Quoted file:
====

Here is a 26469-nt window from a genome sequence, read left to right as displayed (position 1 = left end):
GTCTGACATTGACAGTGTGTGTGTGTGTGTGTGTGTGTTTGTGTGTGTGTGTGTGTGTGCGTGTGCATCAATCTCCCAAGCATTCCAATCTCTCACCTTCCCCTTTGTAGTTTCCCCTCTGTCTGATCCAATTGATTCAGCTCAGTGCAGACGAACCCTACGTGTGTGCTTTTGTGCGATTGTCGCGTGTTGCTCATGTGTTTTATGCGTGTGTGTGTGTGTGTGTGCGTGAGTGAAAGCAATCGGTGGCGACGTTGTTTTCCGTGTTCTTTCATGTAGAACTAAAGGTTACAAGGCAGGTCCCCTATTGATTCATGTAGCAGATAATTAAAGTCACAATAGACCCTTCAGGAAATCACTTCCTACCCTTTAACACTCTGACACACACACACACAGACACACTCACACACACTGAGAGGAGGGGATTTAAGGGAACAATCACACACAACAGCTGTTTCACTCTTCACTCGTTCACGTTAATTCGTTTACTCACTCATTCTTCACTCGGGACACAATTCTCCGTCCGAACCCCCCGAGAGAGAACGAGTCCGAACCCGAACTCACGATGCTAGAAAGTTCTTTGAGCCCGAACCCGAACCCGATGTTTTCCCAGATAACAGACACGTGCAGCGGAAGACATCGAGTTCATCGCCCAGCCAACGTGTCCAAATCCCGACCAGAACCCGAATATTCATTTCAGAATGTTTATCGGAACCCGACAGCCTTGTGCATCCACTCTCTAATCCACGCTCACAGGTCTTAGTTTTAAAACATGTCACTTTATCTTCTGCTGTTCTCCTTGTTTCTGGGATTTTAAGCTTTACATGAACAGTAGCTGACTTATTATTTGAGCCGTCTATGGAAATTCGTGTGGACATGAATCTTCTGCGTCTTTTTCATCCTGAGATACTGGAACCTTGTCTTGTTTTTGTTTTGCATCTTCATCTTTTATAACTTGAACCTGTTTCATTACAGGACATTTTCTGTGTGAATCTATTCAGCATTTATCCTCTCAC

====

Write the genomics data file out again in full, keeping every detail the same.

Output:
Here is a 26469-nt window from a genome sequence, read left to right as displayed (position 1 = left end):
GTCTGACATTGACAGTGTGTGTGTGTGTGTGTGTGTGTTTGTGTGTGTGTGTGTGTGTGCGTGTGCATCAATCTCCCAAGCATTCCAATCTCTCACCTTCCCCTTTGTAGTTTCCCCTCTGTCTGATCCAATTGATTCAGCTCAGTGCAGACGAACCCTACGTGTGTGCTTTTGTGCGATTGTCGCGTGTTGCTCATGTGTTTTATGCGTGTGTGTGTGTGTGTGTGCGTGAGTGAAAGCAATCGGTGGCGACGTTGTTTTCCGTGTTCTTTCATGTAGAACTAAAGGTTACAAGGCAGGTCCCCTATTGATTCATGTAGCAGATAATTAAAGTCACAATAGACCCTTCAGGAAATCACTTCCTACCCTTTAACACTCTGACACACACACACACAGACACACTCACACACACTGAGAGGAGGGGATTTAAGGGAACAATCACACACAACAGCTGTTTCACTCTTCACTCGTTCACGTTAATTCGTTTACTCACTCATTCTTCACTCGGGACACAATTCTCCGTCCGAACCCCCCGAGAGAGAACGAGTCCGAACCCGAACTCACGATGCTAGAAAGTTCTTTGAGCCCGAACCCGAACCCGATGTTTTCCCAGATAACAGACACGTGCAGCGGAAGACATCGAGTTCATCGCCCAGCCAACGTGTCCAAATCCCGACCAGAACCCGAATATTCATTTCAGAATGTTTATCGGAACCCGACAGCCTTGTGCATCCACTCTCTAATCCACGCTCACAGGTCTTAGTTTTAAAACATGTCACTTTATCTTCTGCTGTTCTCCTTGTTTCTGGGATTTTAAGCTTTACATGAACAGTAGCTGACTTATTATTTGAGCCGTCTATGGAAATTCGTGTGGACATGAATCTTCTGCGTCTTTTTCATCCTGAGATACTGGAACCTTGTCTTGTTTTTGTTTTGCATCTTCATCTTTTATAACTTGAACCTGTTTCATTACAGGACATTTTCTGTGTGAATCTATTCAGCATTTATCCTCTCAC